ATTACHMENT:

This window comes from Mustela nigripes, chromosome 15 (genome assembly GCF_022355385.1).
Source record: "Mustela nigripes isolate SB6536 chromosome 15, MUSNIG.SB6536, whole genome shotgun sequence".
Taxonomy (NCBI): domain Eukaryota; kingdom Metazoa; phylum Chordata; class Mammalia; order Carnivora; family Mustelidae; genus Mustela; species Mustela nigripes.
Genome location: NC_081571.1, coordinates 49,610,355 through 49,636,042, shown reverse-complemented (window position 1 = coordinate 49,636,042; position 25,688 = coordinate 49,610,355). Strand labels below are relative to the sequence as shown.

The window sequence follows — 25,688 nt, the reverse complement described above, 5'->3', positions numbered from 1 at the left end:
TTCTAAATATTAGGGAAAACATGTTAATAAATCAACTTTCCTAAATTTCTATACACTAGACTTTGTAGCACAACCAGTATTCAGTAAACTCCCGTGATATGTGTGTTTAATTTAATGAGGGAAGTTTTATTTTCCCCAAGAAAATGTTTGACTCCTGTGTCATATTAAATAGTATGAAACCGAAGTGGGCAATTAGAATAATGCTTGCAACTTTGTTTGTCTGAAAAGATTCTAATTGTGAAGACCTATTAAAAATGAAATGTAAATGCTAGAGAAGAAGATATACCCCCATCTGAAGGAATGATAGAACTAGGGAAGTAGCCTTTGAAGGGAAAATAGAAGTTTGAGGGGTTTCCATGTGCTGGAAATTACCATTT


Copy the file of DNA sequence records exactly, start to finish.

This window comes from Mustela nigripes, chromosome 15 (genome assembly GCF_022355385.1).
Source record: "Mustela nigripes isolate SB6536 chromosome 15, MUSNIG.SB6536, whole genome shotgun sequence".
Taxonomy (NCBI): domain Eukaryota; kingdom Metazoa; phylum Chordata; class Mammalia; order Carnivora; family Mustelidae; genus Mustela; species Mustela nigripes.
Genome location: NC_081571.1, coordinates 49,610,355 through 49,636,042, shown reverse-complemented (window position 1 = coordinate 49,636,042; position 25,688 = coordinate 49,610,355). Strand labels below are relative to the sequence as shown.

The window sequence follows — 25,688 nt, the reverse complement described above, 5'->3', positions numbered from 1 at the left end:
TTCTAAATATTAGGGAAAACATGTTAATAAATCAACTTTCCTAAATTTCTATACACTAGACTTTGTAGCACAACCAGTATTCAGTAAACTCCCGTGATATGTGTGTTTAATTTAATGAGGGAAGTTTTATTTTCCCCAAGAAAATGTTTGACTCCTGTGTCATATTAAATAGTATGAAACCGAAGTGGGCAATTAGAATAATGCTTGCAACTTTGTTTGTCTGAAAAGATTCTAATTGTGAAGACCTATTAAAAATGAAATGTAAATGCTAGAGAAGAAGATATACCCCCATCTGAAGGAATGATAGAACTAGGGAAGTAGCCTTTGAAGGGAAAATAGAAGTTTGAGGGGTTTCCATGTGCTGGAAATTACCATTT